I have some friends who are now at the beach, renting a house on the marsh, actually. Just knowing they are there and what they are doing gives me a good sense of relaxed well-being. They had invited me to come along, but other obligations are involved here at home. Occupying them are some of the best things in life: watching the tide flood into the marsh grass, eating homemade chili on the screened porch, watching the tide go out, spending hours on the beach, sleeping, and watching storms. And that feels really nice.

Published in: on June 17, 2009 at 3:33 pm  Comments (5)  

The Four-Day Weekend, Part 1

I picked up Debra at 3:55 AM on Friday morning, and we headed for Lugoff. Lex was waiting when we got there, and we started loading his car with all our equipment. We were on the road again before 5:00, heading to Florida. The three of us were taking our best shot to see the Greater Sandplover, a stray bird that normally lives in Asia and Africa. This individual is only the second ever recorded in North America, and we hoped it would still be there. Storms with gale-force winds and abundant rain earlier in the week had made finding the bird difficult for some other birders, and rainy, windy weather was still partly in the forecast.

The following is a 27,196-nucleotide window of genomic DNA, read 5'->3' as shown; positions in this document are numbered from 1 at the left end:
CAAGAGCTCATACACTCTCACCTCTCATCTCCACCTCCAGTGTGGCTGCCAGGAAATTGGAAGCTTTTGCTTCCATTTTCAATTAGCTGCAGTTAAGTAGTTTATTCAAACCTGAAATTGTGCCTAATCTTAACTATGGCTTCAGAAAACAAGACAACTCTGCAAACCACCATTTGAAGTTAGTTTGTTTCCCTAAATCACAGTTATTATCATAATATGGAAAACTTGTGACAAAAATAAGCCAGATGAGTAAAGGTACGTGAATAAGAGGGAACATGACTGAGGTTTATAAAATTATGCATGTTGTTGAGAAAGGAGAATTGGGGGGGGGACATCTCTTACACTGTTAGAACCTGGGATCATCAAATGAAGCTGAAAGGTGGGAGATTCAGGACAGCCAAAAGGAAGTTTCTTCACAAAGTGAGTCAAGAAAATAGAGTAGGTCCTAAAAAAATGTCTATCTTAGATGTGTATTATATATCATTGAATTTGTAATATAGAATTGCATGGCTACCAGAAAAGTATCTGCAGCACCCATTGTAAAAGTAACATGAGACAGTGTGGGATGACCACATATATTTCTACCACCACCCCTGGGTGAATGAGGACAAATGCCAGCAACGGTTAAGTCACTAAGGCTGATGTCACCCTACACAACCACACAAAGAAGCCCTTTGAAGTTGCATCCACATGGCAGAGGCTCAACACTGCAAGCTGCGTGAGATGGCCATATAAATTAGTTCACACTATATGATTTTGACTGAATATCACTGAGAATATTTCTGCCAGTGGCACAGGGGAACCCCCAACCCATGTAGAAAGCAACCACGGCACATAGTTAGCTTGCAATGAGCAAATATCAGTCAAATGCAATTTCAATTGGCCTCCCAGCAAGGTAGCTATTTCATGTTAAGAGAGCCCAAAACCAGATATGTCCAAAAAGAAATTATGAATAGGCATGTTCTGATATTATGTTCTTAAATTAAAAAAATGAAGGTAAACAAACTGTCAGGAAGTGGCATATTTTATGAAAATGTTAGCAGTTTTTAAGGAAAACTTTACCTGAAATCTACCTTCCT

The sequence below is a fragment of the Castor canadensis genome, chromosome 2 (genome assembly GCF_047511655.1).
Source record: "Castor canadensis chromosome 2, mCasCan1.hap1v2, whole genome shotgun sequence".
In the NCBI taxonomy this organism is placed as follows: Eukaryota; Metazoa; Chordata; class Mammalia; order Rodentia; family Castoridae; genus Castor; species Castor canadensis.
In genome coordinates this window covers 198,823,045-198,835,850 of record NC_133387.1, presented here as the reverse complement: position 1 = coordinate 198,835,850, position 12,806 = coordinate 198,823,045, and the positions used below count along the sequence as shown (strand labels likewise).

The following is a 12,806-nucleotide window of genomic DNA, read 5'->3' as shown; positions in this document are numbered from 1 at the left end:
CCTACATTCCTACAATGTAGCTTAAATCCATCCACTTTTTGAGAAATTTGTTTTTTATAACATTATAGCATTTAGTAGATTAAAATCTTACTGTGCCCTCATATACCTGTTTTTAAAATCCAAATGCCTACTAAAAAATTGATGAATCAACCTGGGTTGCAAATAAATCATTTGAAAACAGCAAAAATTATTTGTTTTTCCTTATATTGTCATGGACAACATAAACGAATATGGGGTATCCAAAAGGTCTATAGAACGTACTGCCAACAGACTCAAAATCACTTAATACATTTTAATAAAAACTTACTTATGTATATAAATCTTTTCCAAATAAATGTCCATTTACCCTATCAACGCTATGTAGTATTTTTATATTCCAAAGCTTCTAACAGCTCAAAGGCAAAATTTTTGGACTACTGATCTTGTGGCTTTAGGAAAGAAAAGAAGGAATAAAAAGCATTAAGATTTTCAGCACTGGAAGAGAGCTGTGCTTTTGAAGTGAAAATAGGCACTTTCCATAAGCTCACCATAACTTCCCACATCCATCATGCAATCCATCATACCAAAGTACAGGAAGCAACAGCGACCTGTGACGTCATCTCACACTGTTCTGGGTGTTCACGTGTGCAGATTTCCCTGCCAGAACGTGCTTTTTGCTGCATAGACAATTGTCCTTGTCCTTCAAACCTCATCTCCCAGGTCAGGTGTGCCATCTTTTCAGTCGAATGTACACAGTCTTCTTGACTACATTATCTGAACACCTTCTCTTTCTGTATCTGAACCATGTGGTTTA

At 10:15 we pulled into Hugenot Memorial Park and found a place to leave the car. (This is located east of Jacksonville, out on the coast of Duval County.) We grabbed our scopes, binoculars, raincoats, and started walking. Other birders were standing around a large group of mixed shorebirds, and we knew we were in the right spot. The bird had been cooperative all morning for those who were there earlier, so we had good hope. We didn’t have to wait. It was among several hundred plovers and sandpipers, but with a little pointing and scanning, we all picked it out and had leisurely, upclose scope views. That was nice. Here’s a picture of the scene (the Greater Sandplover is in this group, but too far for the camera to show detail):